NAM and the Knife Edge

July 5, 2013

pointer NAMcupwin Had a jolly few days at NAM2013, the annual UK astronomy jamboree. I gave two talks, a contributed talk and a plenary. This was hard work. Stress City. But I got through it and even enjoyed myself with a giant broom-pointer gag. Later the same day, the Edinburgh team won the NAM footie, beating St Andrews 6-1 in the final, so smiles all round this side of the Firth of Forth. Thanks to Duncan Forgan for the piccie.

Wednesday afternoon was the STFC community session. John Womersley gave an upbeat talks on the state of STFC but the community was left rather nervous. Here are a few key points :

  • Because of the upcoming election, the spending review is for 2015-16 only. The long term funding is all still to play for.
  • The science budget has its allocation (flat cash plus a teensy bit of extra capital) but the Research Council carve-up is still to come. My giant mop may be needed to clean up the blood.
  • The STFC budget result will come in September, same time as the STFC programmatic review outcome is announced. I guess this means that we still won’t know whats in and whats out…
  • Three years ago flat cash seemed like a victory. This time it could look more like disaster. The longer it continues, the more inflation erodes. As erosion continues, at first you just lose some soil – but there comes a day when the cliff collapses. Womersley uses a different metaphor. He said he is telling government that we are on a knife edge. There are rumours that ISIS may have to be mothballed. Wouldn’t make my high-pressure chums very happy…
  • JCMT is now up for sale. (See also SEN article). Meanwhile STFC are negotiating with two serious potential new owners for UKIRT. It seems unlikely this will conclude before the axe is due to fall in September, so there may be a temporary stay of execution.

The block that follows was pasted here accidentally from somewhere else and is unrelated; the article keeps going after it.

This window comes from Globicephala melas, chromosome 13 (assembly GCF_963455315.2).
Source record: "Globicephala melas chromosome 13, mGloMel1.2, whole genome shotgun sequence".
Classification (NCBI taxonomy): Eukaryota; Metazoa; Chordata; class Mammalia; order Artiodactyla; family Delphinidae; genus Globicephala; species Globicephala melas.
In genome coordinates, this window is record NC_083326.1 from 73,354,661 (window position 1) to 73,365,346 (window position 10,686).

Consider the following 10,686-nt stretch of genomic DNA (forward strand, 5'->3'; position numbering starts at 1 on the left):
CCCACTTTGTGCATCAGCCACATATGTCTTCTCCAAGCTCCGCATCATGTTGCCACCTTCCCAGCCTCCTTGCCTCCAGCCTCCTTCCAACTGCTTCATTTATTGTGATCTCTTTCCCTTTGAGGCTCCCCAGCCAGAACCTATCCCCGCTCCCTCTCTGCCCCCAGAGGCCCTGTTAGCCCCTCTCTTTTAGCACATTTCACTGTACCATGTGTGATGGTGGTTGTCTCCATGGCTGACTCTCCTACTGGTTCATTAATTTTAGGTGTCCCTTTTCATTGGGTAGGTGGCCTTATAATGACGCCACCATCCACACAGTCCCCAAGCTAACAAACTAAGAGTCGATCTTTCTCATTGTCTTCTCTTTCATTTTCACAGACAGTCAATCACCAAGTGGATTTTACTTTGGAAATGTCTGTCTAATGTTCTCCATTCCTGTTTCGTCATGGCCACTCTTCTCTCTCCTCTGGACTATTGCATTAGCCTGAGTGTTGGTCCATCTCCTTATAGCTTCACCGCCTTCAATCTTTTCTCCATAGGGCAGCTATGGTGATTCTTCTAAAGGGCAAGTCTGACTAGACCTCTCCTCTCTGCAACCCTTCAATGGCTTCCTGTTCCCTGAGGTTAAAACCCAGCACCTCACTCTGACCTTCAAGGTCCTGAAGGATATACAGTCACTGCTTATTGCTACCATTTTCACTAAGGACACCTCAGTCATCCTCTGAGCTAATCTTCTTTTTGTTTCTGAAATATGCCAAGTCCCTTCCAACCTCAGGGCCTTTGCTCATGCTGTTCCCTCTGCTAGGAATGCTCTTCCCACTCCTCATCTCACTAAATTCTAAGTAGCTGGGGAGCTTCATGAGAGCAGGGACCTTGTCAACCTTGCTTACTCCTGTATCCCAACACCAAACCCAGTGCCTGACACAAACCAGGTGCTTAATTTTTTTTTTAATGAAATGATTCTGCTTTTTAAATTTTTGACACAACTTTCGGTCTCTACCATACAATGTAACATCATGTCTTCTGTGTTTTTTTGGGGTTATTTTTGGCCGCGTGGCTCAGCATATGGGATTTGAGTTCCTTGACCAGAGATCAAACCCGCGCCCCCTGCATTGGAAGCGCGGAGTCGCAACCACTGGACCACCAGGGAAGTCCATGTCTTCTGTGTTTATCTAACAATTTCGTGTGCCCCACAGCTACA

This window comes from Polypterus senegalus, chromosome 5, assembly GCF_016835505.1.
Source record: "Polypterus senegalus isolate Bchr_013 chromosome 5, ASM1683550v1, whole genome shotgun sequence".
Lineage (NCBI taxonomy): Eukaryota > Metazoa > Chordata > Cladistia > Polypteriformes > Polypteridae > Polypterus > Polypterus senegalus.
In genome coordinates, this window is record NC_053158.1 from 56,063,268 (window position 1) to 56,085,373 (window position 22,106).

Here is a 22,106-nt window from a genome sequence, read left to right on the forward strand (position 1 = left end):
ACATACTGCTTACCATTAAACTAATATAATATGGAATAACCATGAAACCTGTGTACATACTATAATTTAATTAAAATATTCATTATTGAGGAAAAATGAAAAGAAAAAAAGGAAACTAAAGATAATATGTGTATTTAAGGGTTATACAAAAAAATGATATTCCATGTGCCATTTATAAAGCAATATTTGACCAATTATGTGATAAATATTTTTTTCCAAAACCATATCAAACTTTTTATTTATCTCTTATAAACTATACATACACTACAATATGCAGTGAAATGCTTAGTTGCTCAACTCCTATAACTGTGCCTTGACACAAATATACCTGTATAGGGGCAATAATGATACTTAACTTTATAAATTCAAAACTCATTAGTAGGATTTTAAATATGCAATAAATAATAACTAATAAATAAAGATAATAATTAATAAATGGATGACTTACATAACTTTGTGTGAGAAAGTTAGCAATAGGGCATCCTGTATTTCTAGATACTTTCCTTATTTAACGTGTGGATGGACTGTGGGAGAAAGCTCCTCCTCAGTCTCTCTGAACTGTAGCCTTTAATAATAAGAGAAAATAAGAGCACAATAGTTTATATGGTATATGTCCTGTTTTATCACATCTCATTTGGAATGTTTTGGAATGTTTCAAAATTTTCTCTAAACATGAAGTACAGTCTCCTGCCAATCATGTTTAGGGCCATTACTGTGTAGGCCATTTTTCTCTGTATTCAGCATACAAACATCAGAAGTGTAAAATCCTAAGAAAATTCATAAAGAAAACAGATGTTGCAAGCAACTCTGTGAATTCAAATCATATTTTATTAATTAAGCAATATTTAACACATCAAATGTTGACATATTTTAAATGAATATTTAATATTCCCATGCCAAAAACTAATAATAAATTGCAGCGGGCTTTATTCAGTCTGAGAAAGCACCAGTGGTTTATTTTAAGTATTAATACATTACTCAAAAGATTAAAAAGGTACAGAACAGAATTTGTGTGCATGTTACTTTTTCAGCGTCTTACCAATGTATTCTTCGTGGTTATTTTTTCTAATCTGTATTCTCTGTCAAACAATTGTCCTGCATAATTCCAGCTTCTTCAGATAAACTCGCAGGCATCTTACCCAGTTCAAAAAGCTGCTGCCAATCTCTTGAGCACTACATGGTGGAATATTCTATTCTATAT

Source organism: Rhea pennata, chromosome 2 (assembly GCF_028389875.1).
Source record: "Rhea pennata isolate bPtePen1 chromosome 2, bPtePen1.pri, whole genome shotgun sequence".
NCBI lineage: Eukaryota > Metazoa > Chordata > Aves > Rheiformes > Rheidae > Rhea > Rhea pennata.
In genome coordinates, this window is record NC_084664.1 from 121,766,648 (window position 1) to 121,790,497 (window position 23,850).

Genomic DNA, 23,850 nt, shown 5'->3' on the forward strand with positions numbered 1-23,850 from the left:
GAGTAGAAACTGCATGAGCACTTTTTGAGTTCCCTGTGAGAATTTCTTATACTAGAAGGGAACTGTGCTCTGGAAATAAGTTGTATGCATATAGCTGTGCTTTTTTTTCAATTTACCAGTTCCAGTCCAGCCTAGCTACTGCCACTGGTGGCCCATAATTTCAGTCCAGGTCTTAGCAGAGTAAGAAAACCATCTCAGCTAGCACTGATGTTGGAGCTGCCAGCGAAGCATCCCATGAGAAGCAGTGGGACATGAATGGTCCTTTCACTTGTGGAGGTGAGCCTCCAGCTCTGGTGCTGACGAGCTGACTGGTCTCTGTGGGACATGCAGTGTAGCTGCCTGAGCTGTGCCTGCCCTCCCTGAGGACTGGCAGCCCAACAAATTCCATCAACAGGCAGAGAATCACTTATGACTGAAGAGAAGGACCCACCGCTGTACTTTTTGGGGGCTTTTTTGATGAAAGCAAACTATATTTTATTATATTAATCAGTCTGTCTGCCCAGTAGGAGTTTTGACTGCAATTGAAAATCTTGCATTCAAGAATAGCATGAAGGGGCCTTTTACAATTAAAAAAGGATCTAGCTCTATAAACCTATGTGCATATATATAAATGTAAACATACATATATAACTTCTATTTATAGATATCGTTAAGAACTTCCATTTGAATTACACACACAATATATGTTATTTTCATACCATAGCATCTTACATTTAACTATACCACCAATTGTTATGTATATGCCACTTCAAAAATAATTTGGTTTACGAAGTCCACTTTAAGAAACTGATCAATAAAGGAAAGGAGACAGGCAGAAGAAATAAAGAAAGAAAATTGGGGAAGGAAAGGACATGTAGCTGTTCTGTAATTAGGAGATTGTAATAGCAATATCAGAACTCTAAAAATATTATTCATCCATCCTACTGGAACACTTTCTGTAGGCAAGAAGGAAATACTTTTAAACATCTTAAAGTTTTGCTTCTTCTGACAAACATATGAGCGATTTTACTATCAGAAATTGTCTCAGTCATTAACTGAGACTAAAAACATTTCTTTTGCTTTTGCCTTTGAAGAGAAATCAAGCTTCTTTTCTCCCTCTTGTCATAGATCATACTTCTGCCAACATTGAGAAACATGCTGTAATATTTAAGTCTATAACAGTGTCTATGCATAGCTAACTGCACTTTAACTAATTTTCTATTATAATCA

• We need to make the case to Government for our economic relevance. Well ok, we have all heard this again and again, but Wommers had a potentially important new idea. We need quantifiable metrics – somewhat along the lines that a road building project might use, quoting the number of commuter-hours saved and attaching a pound-note figure. This won’t be easy, but it really is necessary. You see, I think most politicians are already convinced that science is important, but this warm feeling doesn’t tell them whether they need to spend N pounds or 2N pounds or 0.5N pounds.

Well that will do. For those with a Research Fortnight subscription, there is an excellent article just out by James Wilsdon from Sussex with some interesting insight.

Meanwhile, just to show that it is technically possible to balance permanently on a knife edge, here is Emerson Lake and Palmer forty years on. A treat for prog rock fans. Janacek fans still divided.

Science in spending review : story so far

June 26, 2013

Quick off the mark Beeb summary here. The real McCoy here, for patient readers. (In standard government fashion, much blether and very repetitive…)

Headline (1) Science budget flat cash.  Could have been worse but not exactly good.

Headline (2) Capital budget increased – extra 500M 2015-16.

Detail (1) Increased capital budget is

…enabling significant investment in projects including autonomous robotics, Big Data, and major upgrades and new facilities at Harwell Science and Innovation Campus


Detail (2) : MRC budget apparently not moved to Department of Health.

Most important point… just the beginning boys and girls. Research Council carve-up not yet announced, and maybe not even fixed. Fate of QR (see Peter’s blog post from yesterday) and student finance etc still unknown. Gird your loins and buckle up your breastplate.

CSR Science Optimism?

June 24, 2013

The UK government spending review makes its announcement on Wednesday. The mainstream media have been full of reports of ministers squabbling, especially Osborne and Cable.  Interestingly, while insisting that they love each other, Osborne has said that